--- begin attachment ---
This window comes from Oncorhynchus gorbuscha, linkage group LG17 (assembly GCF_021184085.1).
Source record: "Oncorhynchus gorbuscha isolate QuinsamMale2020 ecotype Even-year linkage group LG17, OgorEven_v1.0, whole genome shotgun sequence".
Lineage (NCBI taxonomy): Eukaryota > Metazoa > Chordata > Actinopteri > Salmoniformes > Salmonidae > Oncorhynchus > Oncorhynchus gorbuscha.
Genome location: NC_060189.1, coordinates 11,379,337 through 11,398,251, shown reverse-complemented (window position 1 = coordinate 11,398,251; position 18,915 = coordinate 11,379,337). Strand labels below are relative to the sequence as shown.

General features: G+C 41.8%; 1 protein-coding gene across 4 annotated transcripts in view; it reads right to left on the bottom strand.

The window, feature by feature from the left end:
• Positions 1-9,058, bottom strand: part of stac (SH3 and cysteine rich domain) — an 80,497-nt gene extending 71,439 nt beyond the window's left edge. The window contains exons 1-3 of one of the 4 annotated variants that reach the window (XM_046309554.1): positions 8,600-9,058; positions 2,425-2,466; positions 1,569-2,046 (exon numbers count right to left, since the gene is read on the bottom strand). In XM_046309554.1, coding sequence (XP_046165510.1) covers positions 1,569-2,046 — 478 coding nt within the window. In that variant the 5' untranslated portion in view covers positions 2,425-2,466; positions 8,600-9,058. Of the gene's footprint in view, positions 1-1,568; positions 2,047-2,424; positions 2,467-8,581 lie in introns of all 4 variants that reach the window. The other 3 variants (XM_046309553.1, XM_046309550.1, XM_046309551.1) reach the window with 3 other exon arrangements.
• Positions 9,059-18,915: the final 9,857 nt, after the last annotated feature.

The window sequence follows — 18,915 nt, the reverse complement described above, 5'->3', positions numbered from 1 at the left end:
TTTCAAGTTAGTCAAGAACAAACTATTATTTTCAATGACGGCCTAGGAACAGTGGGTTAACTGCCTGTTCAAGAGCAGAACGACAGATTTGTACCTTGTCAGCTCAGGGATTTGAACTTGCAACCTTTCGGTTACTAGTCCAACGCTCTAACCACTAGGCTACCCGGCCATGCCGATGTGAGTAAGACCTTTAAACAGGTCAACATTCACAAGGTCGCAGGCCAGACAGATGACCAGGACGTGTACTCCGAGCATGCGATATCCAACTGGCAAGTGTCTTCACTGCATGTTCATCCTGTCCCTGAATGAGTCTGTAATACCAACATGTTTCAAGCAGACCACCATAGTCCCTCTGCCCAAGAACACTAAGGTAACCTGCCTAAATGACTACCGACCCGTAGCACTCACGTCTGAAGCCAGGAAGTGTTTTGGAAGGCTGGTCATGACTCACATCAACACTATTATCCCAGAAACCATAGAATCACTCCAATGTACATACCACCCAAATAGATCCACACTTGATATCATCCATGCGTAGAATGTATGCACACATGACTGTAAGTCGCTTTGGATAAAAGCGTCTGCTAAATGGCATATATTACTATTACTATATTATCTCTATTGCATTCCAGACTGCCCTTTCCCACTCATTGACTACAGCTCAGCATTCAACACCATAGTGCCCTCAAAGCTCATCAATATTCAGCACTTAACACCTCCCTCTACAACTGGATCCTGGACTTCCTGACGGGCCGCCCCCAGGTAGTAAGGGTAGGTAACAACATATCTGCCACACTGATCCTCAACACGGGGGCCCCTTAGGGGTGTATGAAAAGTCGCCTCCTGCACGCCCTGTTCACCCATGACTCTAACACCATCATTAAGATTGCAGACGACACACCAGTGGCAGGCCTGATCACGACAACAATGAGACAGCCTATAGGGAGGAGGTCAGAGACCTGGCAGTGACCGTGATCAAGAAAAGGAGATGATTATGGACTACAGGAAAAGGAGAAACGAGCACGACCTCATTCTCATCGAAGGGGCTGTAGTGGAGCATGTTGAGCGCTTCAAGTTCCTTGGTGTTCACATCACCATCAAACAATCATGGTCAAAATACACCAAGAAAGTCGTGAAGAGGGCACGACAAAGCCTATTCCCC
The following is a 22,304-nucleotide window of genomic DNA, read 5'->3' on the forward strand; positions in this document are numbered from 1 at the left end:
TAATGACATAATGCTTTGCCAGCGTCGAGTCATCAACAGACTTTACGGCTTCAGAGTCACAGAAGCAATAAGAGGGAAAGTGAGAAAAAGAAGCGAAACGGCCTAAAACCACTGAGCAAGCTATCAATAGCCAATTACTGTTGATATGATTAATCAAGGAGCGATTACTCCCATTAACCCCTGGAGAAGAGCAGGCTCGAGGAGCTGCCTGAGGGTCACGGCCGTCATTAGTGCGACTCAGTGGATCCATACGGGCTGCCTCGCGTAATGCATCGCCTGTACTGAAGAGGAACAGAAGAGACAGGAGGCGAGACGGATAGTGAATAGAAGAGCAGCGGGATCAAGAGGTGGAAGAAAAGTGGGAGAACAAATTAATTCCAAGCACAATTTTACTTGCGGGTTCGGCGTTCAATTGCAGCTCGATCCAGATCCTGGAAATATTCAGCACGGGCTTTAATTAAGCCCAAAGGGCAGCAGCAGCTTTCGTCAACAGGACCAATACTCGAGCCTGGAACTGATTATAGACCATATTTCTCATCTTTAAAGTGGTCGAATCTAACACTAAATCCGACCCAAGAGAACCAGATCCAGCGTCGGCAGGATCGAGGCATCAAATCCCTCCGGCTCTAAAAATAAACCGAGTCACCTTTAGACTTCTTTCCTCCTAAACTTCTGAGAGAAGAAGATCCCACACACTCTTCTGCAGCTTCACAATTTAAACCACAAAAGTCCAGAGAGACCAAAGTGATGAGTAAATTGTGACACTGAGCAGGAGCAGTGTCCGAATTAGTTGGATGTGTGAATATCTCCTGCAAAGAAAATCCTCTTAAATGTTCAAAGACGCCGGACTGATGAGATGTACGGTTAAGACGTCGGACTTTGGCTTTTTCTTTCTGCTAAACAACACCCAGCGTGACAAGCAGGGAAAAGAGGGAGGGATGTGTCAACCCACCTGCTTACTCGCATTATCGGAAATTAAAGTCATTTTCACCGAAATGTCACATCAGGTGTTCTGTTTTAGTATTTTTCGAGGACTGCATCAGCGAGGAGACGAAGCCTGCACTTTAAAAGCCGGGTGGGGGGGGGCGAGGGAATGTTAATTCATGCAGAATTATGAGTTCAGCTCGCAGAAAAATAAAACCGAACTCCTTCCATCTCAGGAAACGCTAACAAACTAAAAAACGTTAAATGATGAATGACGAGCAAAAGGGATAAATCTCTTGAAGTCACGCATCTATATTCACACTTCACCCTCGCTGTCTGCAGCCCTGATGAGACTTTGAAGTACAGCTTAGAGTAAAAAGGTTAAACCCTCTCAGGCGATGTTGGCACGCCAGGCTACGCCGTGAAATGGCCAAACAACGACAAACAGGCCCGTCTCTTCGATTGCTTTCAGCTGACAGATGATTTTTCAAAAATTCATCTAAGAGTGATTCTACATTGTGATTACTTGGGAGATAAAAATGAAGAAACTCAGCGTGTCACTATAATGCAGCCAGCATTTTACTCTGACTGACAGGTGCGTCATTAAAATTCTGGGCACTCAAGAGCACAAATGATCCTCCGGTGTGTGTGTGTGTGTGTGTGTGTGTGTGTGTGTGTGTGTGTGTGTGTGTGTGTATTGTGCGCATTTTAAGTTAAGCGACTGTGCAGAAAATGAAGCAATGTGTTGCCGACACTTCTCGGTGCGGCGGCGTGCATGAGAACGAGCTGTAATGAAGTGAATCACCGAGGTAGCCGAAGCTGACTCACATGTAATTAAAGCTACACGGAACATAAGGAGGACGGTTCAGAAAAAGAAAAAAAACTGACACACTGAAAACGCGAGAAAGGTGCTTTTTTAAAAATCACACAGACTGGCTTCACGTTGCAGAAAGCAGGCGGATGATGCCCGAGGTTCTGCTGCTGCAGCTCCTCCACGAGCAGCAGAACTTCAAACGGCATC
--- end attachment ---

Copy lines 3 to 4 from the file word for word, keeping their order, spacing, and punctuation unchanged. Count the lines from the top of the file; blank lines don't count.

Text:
Lineage (NCBI taxonomy): Eukaryota > Metazoa > Chordata > Actinopteri > Salmoniformes > Salmonidae > Oncorhynchus > Oncorhynchus gorbuscha.
Genome location: NC_060189.1, coordinates 11,379,337 through 11,398,251, shown reverse-complemented (window position 1 = coordinate 11,398,251; position 18,915 = coordinate 11,379,337). Strand labels below are relative to the sequence as shown.